What’s the first thing you ever made?
I think the very first thing I made was a wonky dish cloth! But the first thing I made that I was really proud of was a little cardigan for my first born. Both my girls have worn it and I hope to pass it down to their children one day, too.
Who are your favourite makers?
What’s your favourite thing to make and why?
I love knitting for babies. There’s something so special about dressing your own children or seeing your friend’s babies in the pieces you make. Plus they’re quick to make and so tiny!
What’s been you proudest project?
I have to say being featured as the cover star for Mollie Makes with my raincloud wrist warmers was a very proud moment. I was so excited to be asked and was in my element spending a week this Autumn creating the pattern. Receiving my copy of the magazine and seeing the pattern in print was a moment I will never forget.
Name three things you can’t live without?
- Coffee! And it has to be the good stuff. We’re spoilt for choice where we live, plus my husband runs a coffee shop. Coffee has helped power many a busy making session.
- My notebook. I have a notebook full of sketches, lists of ideas and most importantly the patterns I’ve written for the pieces I make for my shop.
- My knitting machine. I started off with a very old, vintage knitting machine, which had some missing pieces and broken parts which was manageable but not ideal. I have since invested in a brand new one with all the possible attachments and accessories and I just love using it.
What have you learnt since starting your own craft business?
Draw a line between work and time off. It’s tempting when you run a craft business to be making for your business in any free time you have. However, you can’t pour from an empty cup, and if you take time to relax and re-charge you’ll run your business better for it. Don’t compare yourself to others. Especially on social media. Be inspired, but not in competition with them.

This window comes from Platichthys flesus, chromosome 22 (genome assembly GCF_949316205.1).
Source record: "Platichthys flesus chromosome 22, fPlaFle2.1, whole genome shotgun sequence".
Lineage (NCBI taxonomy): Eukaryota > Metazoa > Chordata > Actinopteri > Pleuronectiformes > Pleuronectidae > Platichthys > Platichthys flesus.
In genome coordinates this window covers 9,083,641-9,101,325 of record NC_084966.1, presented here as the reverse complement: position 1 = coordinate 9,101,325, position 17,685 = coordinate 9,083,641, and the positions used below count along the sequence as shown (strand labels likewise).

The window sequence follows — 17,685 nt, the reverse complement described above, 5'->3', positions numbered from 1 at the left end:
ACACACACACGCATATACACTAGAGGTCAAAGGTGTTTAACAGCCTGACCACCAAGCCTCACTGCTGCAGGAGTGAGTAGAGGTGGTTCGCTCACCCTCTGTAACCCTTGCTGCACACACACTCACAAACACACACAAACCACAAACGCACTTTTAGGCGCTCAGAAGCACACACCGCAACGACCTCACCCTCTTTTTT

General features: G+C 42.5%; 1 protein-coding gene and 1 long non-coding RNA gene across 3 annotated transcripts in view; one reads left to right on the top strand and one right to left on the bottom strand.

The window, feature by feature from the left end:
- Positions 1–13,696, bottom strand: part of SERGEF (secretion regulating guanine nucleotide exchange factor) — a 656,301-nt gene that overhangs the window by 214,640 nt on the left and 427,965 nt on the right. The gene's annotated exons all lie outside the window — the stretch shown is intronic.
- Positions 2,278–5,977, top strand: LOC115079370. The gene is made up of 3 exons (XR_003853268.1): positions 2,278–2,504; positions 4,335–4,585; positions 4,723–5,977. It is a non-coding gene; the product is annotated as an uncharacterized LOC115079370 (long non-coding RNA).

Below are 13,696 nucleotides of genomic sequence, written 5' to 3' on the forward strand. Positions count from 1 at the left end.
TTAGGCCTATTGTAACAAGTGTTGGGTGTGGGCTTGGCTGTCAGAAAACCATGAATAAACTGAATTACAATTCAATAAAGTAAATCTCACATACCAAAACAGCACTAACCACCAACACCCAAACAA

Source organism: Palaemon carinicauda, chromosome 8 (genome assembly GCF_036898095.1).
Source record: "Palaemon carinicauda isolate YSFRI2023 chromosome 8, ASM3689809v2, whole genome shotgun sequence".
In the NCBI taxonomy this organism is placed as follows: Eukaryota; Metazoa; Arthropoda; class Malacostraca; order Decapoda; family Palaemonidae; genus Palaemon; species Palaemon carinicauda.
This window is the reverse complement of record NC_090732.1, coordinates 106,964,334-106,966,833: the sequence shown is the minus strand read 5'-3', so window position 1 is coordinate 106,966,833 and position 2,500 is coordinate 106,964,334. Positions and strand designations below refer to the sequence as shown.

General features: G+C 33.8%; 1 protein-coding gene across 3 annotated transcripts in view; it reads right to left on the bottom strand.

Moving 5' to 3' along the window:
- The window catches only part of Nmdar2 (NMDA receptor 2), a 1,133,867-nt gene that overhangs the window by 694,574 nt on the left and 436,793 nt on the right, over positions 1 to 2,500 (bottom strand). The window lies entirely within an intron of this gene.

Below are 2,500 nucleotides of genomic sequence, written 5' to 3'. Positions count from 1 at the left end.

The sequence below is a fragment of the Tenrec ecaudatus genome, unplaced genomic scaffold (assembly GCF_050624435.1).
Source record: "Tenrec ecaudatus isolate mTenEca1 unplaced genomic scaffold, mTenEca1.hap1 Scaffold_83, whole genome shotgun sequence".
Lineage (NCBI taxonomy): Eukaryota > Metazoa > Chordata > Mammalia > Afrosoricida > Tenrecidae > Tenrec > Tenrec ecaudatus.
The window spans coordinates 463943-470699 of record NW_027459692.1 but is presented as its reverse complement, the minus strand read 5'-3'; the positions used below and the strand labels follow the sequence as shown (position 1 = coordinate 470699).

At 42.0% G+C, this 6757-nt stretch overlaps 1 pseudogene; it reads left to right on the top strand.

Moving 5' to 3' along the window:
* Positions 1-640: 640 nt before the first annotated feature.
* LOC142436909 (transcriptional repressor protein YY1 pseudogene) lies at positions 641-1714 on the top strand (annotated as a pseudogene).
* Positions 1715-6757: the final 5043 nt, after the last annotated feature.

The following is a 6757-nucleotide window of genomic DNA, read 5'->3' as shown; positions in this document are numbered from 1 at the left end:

It’s also important to get involved with a community of other makers and creative business owners. Running a small creative business can mean you miss out on working with others. I’ve recently started a group with a friend, based at my church, called Meet and Make where we run different workshops to share creative skills and learn new ones. It’s been so enriching to give space in my week to creating things with like-minded people and developing new skills.
Get some training and read up on marketing. You’ll already be good at creating and making your products, but people need to know that they exist for your brand to get exposure and grow. I recently did some training with The Design Trust on marketing which has been so informative, helpful and inspiring.
Amy’s top three knitting tips?
- Pick a pattern that you love to keep you motivated.
- Knit a tension square to check you have the correct gauge. I’ve made the mistake of not doing this too many times, only to finish something I’ve been working on for ages and realise it’s too big or small.
- Try new techniques.